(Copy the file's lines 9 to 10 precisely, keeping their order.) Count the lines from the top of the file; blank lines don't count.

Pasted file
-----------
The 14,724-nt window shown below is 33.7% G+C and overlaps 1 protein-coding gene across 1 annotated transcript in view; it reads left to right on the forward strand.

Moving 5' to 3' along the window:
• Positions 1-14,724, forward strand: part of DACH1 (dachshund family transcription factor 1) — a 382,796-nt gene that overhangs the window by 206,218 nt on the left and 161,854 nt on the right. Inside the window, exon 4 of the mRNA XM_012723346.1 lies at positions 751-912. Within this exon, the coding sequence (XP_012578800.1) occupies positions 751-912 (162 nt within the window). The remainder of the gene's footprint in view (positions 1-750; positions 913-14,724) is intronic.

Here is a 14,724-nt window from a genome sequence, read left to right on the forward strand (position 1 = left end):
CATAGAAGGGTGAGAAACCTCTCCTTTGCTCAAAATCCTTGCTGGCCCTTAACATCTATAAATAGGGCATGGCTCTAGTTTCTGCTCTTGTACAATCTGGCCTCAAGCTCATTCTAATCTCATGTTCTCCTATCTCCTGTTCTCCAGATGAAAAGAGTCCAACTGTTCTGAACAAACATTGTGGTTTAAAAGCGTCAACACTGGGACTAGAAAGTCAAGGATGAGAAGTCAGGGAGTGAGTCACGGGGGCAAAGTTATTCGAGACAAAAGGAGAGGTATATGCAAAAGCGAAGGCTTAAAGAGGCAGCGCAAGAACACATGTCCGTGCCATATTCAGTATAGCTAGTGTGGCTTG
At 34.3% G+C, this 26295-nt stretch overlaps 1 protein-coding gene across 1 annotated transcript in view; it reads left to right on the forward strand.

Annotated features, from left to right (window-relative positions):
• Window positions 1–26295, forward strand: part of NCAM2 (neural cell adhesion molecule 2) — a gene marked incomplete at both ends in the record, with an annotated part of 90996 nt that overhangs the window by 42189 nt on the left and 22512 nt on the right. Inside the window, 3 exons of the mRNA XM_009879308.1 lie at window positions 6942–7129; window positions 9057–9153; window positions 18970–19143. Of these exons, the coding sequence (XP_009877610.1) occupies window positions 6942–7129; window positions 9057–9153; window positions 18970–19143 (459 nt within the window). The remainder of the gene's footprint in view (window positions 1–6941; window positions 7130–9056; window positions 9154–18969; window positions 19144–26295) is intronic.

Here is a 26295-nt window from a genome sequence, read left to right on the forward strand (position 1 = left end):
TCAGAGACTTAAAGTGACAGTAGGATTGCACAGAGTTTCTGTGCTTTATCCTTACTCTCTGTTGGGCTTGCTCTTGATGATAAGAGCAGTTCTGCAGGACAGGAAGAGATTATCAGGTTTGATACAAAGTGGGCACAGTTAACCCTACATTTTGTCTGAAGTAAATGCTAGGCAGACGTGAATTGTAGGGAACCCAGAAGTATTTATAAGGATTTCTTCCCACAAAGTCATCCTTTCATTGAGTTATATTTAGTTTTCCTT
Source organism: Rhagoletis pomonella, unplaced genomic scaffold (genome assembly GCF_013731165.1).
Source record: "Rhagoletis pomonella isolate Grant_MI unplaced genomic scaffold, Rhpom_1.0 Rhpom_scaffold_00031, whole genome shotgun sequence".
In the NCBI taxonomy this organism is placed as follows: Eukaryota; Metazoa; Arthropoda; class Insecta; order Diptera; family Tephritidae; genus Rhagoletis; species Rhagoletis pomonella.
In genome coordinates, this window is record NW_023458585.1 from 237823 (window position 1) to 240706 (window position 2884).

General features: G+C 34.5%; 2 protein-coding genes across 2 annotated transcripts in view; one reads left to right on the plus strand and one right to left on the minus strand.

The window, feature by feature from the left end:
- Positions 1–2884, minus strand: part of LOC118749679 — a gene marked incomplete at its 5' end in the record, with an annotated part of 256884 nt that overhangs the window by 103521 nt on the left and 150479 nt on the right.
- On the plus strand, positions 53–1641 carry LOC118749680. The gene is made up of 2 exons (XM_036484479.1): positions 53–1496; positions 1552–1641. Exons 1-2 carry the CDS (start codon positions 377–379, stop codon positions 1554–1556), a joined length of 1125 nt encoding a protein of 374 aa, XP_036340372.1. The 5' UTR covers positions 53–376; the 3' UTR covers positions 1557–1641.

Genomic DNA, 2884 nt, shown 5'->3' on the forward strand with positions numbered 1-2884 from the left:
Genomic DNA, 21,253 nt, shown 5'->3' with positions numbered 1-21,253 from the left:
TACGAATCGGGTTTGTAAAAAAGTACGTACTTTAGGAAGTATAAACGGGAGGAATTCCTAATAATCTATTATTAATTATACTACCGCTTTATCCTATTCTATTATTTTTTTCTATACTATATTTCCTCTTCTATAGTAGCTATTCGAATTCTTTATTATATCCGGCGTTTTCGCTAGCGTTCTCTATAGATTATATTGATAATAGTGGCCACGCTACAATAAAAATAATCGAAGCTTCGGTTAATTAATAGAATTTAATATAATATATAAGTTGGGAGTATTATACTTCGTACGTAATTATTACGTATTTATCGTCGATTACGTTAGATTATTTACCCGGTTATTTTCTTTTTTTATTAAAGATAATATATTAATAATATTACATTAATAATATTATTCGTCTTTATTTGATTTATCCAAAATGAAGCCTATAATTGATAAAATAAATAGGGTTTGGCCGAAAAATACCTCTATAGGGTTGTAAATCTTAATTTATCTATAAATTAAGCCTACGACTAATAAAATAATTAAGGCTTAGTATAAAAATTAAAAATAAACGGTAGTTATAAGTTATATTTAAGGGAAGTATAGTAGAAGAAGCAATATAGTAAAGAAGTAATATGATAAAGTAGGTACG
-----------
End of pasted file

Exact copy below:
Here is a 26295-nt window from a genome sequence, read left to right on the forward strand (position 1 = left end):
TCAGAGACTTAAAGTGACAGTAGGATTGCACAGAGTTTCTGTGCTTTATCCTTACTCTCTGTTGGGCTTGCTCTTGATGATAAGAGCAGTTCTGCAGGACAGGAAGAGATTATCAGGTTTGATACAAAGTGGGCACAGTTAACCCTACATTTTGTCTGAAGTAAATGCTAGGCAGACGTGAATTGTAGGGAACCCAGAAGTATTTATAAGGATTTCTTCCCACAAAGTCATCCTTTCATTGAGTTATATTTAGTTTTCCTT